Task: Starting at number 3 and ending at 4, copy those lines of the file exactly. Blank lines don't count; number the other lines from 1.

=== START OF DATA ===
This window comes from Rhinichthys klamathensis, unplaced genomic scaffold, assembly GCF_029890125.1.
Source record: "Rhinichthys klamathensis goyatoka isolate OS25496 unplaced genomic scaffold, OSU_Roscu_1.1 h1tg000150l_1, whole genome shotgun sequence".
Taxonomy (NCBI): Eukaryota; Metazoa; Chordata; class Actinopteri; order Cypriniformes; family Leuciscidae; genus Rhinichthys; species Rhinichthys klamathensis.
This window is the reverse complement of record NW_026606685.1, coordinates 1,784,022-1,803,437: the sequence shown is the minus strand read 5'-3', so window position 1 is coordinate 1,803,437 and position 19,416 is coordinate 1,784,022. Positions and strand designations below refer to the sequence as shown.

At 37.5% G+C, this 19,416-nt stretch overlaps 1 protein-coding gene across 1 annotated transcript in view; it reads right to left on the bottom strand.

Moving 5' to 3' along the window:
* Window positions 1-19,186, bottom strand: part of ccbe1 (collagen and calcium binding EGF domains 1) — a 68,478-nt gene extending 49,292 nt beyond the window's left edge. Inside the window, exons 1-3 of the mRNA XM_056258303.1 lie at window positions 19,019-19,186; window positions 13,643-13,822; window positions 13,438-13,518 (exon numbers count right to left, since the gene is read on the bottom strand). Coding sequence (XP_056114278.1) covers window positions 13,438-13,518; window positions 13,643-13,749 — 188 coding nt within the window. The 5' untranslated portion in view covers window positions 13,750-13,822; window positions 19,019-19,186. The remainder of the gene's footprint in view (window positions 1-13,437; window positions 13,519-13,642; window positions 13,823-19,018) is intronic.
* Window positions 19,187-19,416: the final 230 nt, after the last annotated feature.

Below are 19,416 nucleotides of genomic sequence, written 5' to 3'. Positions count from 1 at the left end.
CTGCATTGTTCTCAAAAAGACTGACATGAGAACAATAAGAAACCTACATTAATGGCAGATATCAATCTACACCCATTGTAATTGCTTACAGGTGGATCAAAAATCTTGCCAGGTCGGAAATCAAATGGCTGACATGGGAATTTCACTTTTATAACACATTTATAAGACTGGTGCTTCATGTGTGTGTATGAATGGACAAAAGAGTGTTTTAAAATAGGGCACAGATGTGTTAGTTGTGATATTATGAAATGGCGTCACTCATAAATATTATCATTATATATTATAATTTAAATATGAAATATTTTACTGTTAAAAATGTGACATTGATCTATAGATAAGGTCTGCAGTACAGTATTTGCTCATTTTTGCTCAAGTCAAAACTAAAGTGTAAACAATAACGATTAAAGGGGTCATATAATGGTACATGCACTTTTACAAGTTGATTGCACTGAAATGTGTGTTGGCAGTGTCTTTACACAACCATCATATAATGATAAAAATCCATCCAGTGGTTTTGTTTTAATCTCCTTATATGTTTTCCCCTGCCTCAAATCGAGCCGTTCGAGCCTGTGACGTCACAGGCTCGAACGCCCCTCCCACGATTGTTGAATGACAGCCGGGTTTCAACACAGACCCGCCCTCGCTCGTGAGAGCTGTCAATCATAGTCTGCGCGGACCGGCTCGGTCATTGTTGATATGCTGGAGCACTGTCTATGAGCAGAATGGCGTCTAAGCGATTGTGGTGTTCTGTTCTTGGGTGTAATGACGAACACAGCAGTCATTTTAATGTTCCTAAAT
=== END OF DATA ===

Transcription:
Taxonomy (NCBI): Eukaryota; Metazoa; Chordata; class Actinopteri; order Cypriniformes; family Leuciscidae; genus Rhinichthys; species Rhinichthys klamathensis.
This window is the reverse complement of record NW_026606685.1, coordinates 1,784,022-1,803,437: the sequence shown is the minus strand read 5'-3', so window position 1 is coordinate 1,803,437 and position 19,416 is coordinate 1,784,022. Positions and strand designations below refer to the sequence as shown.